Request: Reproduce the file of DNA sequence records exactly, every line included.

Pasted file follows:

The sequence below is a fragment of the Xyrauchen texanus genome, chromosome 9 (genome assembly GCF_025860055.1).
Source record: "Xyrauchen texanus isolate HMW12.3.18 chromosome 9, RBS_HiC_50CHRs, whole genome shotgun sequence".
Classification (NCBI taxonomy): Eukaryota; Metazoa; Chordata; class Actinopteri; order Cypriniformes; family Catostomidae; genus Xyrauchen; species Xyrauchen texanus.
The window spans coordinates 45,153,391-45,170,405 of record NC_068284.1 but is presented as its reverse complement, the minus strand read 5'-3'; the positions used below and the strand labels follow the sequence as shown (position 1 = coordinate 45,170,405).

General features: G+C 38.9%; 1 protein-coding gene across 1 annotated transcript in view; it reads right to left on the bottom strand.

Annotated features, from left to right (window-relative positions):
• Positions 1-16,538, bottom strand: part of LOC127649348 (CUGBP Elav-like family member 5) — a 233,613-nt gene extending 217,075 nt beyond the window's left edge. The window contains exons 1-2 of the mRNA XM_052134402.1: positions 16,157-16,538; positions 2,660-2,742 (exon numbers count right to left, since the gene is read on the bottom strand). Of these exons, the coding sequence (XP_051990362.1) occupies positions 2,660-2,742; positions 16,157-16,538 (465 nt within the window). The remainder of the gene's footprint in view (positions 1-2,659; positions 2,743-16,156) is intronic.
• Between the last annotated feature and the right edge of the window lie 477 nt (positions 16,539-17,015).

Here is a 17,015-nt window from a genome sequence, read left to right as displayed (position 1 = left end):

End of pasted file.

The sequence below is a fragment of the Xyrauchen texanus genome, chromosome 9 (genome assembly GCF_025860055.1).
Source record: "Xyrauchen texanus isolate HMW12.3.18 chromosome 9, RBS_HiC_50CHRs, whole genome shotgun sequence".
Classification (NCBI taxonomy): Eukaryota; Metazoa; Chordata; class Actinopteri; order Cypriniformes; family Catostomidae; genus Xyrauchen; species Xyrauchen texanus.
The window spans coordinates 45,153,391-45,170,405 of record NC_068284.1 but is presented as its reverse complement, the minus strand read 5'-3'; the positions used below and the strand labels follow the sequence as shown (position 1 = coordinate 45,170,405).

General features: G+C 38.9%; 1 protein-coding gene across 1 annotated transcript in view; it reads right to left on the bottom strand.

Annotated features, from left to right (window-relative positions):
• Positions 1-16,538, bottom strand: part of LOC127649348 (CUGBP Elav-like family member 5) — a 233,613-nt gene extending 217,075 nt beyond the window's left edge. The window contains exons 1-2 of the mRNA XM_052134402.1: positions 16,157-16,538; positions 2,660-2,742 (exon numbers count right to left, since the gene is read on the bottom strand). Of these exons, the coding sequence (XP_051990362.1) occupies positions 2,660-2,742; positions 16,157-16,538 (465 nt within the window). The remainder of the gene's footprint in view (positions 1-2,659; positions 2,743-16,156) is intronic.
• Between the last annotated feature and the right edge of the window lie 477 nt (positions 16,539-17,015).

Here is a 17,015-nt window from a genome sequence, read left to right as displayed (position 1 = left end):